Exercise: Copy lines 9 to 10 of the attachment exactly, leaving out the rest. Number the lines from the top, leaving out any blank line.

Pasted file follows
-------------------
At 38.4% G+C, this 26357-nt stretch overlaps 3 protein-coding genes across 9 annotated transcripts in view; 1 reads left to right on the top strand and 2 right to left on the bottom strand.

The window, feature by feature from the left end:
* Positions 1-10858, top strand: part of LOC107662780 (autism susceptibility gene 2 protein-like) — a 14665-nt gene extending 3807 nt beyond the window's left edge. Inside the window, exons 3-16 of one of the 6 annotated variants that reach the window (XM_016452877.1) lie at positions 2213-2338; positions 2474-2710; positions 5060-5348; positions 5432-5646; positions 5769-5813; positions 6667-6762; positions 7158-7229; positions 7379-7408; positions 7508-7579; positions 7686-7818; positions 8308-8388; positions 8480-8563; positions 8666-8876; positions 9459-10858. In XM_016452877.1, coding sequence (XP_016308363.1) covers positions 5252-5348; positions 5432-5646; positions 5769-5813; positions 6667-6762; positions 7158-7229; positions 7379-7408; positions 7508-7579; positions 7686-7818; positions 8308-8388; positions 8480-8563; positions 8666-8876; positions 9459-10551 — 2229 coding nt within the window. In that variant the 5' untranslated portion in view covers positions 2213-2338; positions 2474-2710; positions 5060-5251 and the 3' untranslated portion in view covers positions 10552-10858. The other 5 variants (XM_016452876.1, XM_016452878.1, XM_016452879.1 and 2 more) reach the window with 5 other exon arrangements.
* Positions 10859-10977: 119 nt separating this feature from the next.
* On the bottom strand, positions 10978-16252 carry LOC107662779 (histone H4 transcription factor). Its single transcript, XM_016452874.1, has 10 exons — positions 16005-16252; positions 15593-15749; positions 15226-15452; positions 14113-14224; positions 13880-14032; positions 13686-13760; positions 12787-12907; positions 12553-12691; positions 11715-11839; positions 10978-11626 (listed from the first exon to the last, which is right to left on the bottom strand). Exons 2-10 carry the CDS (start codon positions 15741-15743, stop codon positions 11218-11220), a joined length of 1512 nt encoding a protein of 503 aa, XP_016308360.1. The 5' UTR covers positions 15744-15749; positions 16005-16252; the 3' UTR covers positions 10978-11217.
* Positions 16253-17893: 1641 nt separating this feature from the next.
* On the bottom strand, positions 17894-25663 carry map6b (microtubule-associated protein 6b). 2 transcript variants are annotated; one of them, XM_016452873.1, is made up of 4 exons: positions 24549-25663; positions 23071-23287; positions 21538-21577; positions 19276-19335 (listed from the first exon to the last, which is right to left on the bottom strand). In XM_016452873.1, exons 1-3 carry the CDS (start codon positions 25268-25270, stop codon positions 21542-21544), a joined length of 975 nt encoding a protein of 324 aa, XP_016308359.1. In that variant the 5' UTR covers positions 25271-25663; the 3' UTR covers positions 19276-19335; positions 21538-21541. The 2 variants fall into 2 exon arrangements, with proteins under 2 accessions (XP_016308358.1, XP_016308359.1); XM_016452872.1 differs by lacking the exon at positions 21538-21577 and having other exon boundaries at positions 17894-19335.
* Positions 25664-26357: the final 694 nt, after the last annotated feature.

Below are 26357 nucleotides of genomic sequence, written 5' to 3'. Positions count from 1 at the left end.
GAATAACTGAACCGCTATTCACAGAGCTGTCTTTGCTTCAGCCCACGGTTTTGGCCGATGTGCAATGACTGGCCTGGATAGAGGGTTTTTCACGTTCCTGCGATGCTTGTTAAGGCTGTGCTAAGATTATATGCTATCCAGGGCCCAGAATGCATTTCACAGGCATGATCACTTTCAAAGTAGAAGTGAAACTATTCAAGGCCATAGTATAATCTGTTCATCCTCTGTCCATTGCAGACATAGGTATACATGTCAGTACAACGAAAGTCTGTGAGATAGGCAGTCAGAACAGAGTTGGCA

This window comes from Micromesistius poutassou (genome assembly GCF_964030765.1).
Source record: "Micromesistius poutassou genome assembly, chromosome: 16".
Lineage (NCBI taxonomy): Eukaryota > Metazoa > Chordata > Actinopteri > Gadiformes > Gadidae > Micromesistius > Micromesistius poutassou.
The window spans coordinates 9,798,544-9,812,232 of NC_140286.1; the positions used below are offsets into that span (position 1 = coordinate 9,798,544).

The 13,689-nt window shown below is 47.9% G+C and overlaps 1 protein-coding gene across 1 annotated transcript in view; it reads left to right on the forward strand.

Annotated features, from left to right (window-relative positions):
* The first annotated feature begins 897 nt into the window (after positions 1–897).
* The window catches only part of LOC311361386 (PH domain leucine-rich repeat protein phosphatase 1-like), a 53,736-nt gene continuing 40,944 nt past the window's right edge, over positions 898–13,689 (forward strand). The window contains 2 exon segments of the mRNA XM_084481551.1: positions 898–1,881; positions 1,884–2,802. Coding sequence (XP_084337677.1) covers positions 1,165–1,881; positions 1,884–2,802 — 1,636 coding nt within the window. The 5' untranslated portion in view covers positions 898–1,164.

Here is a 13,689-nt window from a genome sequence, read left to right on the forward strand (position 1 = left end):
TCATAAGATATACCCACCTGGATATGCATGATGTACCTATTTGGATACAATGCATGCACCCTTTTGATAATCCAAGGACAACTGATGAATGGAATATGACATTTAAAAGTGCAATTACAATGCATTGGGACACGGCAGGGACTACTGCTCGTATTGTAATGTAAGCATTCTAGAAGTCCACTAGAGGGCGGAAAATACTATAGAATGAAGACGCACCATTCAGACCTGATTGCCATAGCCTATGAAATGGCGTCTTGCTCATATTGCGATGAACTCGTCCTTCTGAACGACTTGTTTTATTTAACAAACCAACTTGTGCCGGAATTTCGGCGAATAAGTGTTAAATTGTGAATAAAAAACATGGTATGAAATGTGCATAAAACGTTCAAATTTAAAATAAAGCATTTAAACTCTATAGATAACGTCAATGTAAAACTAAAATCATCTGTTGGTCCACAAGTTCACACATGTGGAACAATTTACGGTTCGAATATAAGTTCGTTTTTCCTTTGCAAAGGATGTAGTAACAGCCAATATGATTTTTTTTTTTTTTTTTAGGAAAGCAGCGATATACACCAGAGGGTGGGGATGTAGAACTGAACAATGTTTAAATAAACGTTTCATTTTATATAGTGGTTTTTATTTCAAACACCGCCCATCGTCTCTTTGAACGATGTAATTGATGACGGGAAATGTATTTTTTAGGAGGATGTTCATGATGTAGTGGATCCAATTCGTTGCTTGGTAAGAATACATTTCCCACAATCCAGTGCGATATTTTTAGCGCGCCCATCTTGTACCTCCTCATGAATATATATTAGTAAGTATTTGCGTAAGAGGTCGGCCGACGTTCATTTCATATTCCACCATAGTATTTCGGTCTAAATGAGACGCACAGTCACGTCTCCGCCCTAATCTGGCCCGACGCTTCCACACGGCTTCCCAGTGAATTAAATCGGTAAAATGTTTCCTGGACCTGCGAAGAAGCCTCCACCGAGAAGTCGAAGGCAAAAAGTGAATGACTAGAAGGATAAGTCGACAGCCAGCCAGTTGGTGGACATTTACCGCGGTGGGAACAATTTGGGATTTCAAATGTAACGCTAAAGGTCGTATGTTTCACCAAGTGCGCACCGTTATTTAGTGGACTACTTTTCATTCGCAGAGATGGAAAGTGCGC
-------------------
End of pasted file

Below are 26357 nucleotides of genomic sequence, written 5' to 3'. Positions count from 1 at the left end.
GAATAACTGAACCGCTATTCACAGAGCTGTCTTTGCTTCAGCCCACGGTTTTGGCCGATGTGCAATGACTGGCCTGGATAGAGGGTTTTTCACGTTCCTGCGATGCTTGTTAAGGCTGTGCTAAGATTATATGCTATCCAGGGCCCAGAATGCATTTCACAGGCATGATCACTTTCAAAGTAGAAGTGAAACTATTCAAGGCCATAGTATAATCTGTTCATCCTCTGTCCATTGCAGACATAGGTATACATGTCAGTACAACGAAAGTCTGTGAGATAGGCAGTCAGAACAGAGTTGGCA